Summer is the perfect opportunity for children to engage in sensory activities that stimulate their creativity and encourage exploration. As parents, we all want to see our little ones grow and benefit from new experiences. That’s why we’ve put together a list of unique and exciting sensory garden activities that are sure to keep your kids engaged and having fun all summer long! These summer sensory ideas for toddlers should only require bits you have around or even just your garden.
We discuss Sensory activities a lot, mostly in a school context. Sensory play is a great way for toddlers and young children to learn and explore. From the sweet taste of fresh strawberries to the satisfying feeling of squishing rice between their fingers. Whether it’s using different materials like paint or sand, or playing with water in a tough tray, there are so many opportunities for kids to have fun while learning new things.
It encourages creativity and stimulates the senses in ways that other types of play might not. Plus, setting up a sensory play idea doesn’t need to be super complicated. A simple toy or item like a ball or a textured hand-held material can be enough to get started. And as well as being a great learning opportunity, sensory experiences can also be soothing and relaxing – something we all could benefit from during these challenging times.
So why not take advantage of this special time and treasure the awesome moments you’ll create with your little ones? You never know what exciting new ideas may come to mind. The benefits of engaging in stimulating, creative play will help them grow bigger and better than ever before. So let your child’s imagination run wild and start exploring today! You might also be interested in our Age Gap Kids activities post.
14 Free Outdoor Summer Sensory Activities
Sensory activities provide children with a chance to drop their screens and truly immerse themselves in the world around them. These activities can also offer big benefits, such as stimulating their senses and helping to develop their motor skills. Plus, they’re free and easy to do at home! So let’s show our kids the awesome treasure trove that is the sensory garden or just the plain old outdoors and let them play.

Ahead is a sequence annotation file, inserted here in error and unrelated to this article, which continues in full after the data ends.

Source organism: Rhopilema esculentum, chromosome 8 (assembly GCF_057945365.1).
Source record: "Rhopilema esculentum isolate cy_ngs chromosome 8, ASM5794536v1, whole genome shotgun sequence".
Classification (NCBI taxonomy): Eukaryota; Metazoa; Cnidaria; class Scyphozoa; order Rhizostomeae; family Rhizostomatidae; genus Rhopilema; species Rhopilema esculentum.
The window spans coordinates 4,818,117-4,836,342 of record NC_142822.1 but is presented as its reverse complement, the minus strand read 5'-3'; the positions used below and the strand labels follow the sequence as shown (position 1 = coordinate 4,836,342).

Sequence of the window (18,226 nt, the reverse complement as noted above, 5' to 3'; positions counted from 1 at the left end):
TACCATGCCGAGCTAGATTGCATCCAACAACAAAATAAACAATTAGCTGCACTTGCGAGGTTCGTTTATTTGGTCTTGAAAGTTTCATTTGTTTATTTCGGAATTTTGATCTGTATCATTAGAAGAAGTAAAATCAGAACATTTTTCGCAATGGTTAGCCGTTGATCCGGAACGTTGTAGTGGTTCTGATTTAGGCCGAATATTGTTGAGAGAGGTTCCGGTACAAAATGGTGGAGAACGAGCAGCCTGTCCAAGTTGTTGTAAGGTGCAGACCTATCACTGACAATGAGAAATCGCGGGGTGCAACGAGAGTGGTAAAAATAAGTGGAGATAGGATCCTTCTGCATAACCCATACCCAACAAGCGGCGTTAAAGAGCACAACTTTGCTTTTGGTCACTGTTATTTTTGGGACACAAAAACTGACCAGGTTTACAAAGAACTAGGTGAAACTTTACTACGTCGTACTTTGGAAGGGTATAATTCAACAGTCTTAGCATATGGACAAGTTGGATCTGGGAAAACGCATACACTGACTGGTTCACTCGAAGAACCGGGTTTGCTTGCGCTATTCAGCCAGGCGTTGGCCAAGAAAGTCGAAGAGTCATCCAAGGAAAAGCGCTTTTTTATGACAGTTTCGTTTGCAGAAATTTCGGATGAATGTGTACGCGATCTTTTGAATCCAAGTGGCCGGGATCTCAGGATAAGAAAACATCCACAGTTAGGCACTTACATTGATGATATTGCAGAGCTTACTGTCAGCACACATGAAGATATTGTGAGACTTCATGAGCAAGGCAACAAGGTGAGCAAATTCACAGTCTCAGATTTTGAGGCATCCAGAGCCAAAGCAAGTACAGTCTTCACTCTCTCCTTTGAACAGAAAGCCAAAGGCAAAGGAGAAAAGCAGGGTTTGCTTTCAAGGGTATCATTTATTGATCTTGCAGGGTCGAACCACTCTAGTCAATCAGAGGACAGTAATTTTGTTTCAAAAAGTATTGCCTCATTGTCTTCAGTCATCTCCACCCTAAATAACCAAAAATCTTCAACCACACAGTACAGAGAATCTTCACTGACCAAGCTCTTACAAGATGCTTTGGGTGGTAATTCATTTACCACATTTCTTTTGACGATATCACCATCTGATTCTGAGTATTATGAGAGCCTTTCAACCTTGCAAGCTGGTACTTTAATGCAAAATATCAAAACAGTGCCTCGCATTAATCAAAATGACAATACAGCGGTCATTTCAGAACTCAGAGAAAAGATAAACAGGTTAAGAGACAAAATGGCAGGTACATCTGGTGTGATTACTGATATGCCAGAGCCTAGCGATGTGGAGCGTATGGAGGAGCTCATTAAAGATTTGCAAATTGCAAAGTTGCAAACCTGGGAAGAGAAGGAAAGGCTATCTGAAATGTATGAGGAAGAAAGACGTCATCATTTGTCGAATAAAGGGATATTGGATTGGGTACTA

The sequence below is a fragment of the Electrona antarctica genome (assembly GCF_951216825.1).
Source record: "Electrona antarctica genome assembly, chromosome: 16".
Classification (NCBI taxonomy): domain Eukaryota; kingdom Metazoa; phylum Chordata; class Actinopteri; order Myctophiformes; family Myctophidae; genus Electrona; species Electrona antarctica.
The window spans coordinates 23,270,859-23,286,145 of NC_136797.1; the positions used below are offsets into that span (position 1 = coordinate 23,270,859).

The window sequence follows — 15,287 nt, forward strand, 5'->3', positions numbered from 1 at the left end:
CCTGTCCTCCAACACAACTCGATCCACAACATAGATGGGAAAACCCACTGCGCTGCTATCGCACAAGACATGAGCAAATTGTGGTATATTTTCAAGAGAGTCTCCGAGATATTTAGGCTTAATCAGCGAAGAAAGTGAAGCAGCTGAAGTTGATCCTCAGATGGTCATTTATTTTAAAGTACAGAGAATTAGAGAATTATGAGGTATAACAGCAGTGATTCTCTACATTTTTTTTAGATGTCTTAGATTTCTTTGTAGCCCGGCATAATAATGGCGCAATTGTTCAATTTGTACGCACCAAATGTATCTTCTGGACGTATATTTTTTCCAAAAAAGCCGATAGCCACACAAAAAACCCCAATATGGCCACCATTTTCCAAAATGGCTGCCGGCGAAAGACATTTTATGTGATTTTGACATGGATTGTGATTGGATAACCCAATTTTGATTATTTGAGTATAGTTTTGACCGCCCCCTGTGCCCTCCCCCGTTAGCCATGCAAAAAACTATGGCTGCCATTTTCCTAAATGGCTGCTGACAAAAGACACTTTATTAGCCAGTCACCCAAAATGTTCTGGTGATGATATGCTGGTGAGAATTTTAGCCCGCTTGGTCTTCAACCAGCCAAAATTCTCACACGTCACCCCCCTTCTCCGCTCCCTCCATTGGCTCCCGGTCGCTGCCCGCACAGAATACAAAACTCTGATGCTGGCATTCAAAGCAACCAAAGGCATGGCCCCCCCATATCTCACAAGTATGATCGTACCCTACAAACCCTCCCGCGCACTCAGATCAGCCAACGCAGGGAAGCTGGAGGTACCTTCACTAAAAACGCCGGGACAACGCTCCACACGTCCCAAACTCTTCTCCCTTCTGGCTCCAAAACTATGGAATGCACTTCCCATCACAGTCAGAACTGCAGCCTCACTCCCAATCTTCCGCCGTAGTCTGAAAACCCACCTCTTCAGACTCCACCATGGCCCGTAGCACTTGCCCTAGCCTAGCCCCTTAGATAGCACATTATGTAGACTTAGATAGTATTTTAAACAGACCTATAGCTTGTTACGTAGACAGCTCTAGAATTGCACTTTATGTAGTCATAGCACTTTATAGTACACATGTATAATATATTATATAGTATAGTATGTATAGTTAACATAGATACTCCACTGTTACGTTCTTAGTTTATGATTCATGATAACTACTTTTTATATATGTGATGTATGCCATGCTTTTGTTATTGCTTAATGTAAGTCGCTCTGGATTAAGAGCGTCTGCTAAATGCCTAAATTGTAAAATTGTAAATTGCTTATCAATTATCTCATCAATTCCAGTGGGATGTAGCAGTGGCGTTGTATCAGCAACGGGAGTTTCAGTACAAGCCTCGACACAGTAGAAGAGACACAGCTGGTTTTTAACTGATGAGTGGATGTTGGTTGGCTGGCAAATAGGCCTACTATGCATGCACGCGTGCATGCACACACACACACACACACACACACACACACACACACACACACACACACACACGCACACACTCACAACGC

- Water Play: Fill a tub or water table with water and various toys, cups, and sponges. Encourage children to pour, splash, and explore. This activity promotes fine motor skills, hand-eye coordination, and cognitive development by introducing concepts like volume, weight, and cause-and-effect relationships.
- Water Painting: Pretty much an extension of the above. A few old paintbrushes and a fence or paving. Just mark making with water as your paint.
- Water Squirter Fire Extinguisher: Whilst we are on water chalk or poster paint some flames on the floor, fence or outdoor wall and “put them out”.
- Nature Collage: Collect leaves, sticks, and other natural materials during a walk. Have children arrange these materials into a collage, gluing them onto a large piece of paper. If you haven’t got glue or paper arrange them in a pattern on the ground. This activity enhances creativity, fine motor skills, and encourages children to explore and appreciate nature.
- Stone Collage: A great free activity for a pebble beach. Sort the pebbles by colour or size and make a mosaic or patterns with them.
- Sensory Bins: Create a sensory bin by filling a large container with materials like sand, rice, dried beans, or shredded paper. Add toys and tools for scooping, digging, and pouring. Sensory bins engage multiple senses, helping children develop sensory processing skills, fine motor skills, and imaginative play.
- Outdoor Painting: Set up a large paper or canvas outside and provide non-toxic, washable paint. Encourage children to paint using their hands, feet, and objects found in nature. Outdoor painting fosters creativity, self-expression, and gross motor skills.
- Bubble Play: Provide children with bubble solution and various bubble wands. Blowing bubbles can help develop oral motor skills, hand-eye coordination, and an understanding of cause-and-effect relationships.
- Ice Exploration: Freeze small toys or natural objects in ice cube trays or large containers. Allow children to explore the ice and find ways to release the objects using warm water and tools. This activity encourages problem-solving, scientific inquiry, and fine motor skills.
- Shadow Play: On a sunny day, use objects or materials to create shadows on the ground or a wall. Have children explore and manipulate the shadows by moving the objects or their own bodies. Shadow play can help develop spatial awareness, creativity, and an understanding of light and shadow.
- Texture Walk: Create a path with different textured materials, such as grass, sand, gravel, and water. Have children walk barefoot along the path, discussing the different sensations they experience. This activity supports sensory processing, body awareness, and vocabulary development.
- Garden Exploration: Plant a small garden or explore an existing one, encouraging children to touch, smell, and observe the plants. Gardening can help develop fine motor skills, an appreciation for nature, and an understanding of plant life cycles.
- Homemade Playdough: Make a batch of homemade playdough using simple ingredients like flour, salt, and water. Provide tools for rolling, cutting, and shaping the dough. Playing with playdough promotes fine motor skills, creativity, and hand strength.
- Home Made River: I’ve looped back round to water but I found this image (excuse the shadows) of a little activity we did making a river from tin foil. So not free but pretty cheap.